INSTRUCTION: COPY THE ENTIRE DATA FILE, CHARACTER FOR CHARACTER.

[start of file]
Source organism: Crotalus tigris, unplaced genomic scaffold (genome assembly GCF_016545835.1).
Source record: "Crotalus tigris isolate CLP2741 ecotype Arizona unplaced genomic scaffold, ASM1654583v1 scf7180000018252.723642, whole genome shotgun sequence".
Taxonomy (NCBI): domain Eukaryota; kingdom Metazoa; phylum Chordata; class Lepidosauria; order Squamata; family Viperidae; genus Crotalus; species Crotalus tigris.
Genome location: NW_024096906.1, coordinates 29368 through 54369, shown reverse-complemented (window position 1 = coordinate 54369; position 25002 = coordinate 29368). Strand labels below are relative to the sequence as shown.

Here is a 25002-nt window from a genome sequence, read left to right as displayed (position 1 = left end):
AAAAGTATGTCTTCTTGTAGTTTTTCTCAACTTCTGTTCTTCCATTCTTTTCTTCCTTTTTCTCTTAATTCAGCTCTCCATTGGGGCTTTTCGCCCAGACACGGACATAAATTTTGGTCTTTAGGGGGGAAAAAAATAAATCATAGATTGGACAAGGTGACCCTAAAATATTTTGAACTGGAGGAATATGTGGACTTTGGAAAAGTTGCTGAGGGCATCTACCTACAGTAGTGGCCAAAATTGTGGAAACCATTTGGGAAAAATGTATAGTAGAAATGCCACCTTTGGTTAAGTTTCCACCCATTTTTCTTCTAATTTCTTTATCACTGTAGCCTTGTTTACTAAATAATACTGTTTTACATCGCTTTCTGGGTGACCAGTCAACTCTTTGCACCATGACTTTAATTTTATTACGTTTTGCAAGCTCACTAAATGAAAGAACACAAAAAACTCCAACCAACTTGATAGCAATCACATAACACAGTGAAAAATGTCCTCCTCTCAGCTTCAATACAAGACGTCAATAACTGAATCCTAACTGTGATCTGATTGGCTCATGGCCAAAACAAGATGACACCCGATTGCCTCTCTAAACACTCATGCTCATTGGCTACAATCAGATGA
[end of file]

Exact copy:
Source organism: Crotalus tigris, unplaced genomic scaffold (genome assembly GCF_016545835.1).
Source record: "Crotalus tigris isolate CLP2741 ecotype Arizona unplaced genomic scaffold, ASM1654583v1 scf7180000018252.723642, whole genome shotgun sequence".
Taxonomy (NCBI): domain Eukaryota; kingdom Metazoa; phylum Chordata; class Lepidosauria; order Squamata; family Viperidae; genus Crotalus; species Crotalus tigris.
Genome location: NW_024096906.1, coordinates 29368 through 54369, shown reverse-complemented (window position 1 = coordinate 54369; position 25002 = coordinate 29368). Strand labels below are relative to the sequence as shown.

Here is a 25002-nt window from a genome sequence, read left to right as displayed (position 1 = left end):
AAAAGTATGTCTTCTTGTAGTTTTTCTCAACTTCTGTTCTTCCATTCTTTTCTTCCTTTTTCTCTTAATTCAGCTCTCCATTGGGGCTTTTCGCCCAGACACGGACATAAATTTTGGTCTTTAGGGGGGAAAAAAATAAATCATAGATTGGACAAGGTGACCCTAAAATATTTTGAACTGGAGGAATATGTGGACTTTGGAAAAGTTGCTGAGGGCATCTACCTACAGTAGTGGCCAAAATTGTGGAAACCATTTGGGAAAAATGTATAGTAGAAATGCCACCTTTGGTTAAGTTTCCACCCATTTTTCTTCTAATTTCTTTATCACTGTAGCCTTGTTTACTAAATAATACTGTTTTACATCGCTTTCTGGGTGACCAGTCAACTCTTTGCACCATGACTTTAATTTTATTACGTTTTGCAAGCTCACTAAATGAAAGAACACAAAAAACTCCAACCAACTTGATAGCAATCACATAACACAGTGAAAAATGTCCTCCTCTCAGCTTCAATACAAGACGTCAATAACTGAATCCTAACTGTGATCTGATTGGCTCATGGCCAAAACAAGATGACACCCGATTGCCTCTCTAAACACTCATGCTCATTGGCTACAATCAGATGA